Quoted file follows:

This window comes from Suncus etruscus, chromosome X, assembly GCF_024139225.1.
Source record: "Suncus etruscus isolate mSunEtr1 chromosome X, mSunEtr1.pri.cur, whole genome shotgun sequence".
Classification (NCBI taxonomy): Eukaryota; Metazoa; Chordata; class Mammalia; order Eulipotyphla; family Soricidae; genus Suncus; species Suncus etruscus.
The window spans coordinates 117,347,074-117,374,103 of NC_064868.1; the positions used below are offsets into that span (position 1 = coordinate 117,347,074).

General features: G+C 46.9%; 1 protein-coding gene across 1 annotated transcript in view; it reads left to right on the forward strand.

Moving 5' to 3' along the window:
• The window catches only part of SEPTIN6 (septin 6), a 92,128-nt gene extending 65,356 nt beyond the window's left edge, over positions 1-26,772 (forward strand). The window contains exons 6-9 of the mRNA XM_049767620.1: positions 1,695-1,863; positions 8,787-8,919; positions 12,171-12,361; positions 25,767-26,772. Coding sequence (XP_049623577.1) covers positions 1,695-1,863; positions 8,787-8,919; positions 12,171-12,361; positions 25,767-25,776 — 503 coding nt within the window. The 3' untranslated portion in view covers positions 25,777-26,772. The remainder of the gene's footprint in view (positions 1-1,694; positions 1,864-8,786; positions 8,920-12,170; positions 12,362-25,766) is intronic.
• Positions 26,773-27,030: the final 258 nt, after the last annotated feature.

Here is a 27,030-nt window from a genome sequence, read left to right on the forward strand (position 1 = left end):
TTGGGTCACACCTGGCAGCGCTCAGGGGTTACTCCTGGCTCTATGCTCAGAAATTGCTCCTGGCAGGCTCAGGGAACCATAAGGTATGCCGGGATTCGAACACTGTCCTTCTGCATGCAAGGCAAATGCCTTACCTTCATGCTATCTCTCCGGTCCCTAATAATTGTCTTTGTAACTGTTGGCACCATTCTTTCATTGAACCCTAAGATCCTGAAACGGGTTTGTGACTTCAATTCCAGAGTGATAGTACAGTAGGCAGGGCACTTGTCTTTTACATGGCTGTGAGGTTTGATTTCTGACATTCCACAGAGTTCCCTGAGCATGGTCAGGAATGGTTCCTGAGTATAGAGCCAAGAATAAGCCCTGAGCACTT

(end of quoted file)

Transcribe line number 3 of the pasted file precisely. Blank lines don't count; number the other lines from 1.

Classification (NCBI taxonomy): Eukaryota; Metazoa; Chordata; class Mammalia; order Eulipotyphla; family Soricidae; genus Suncus; species Suncus etruscus.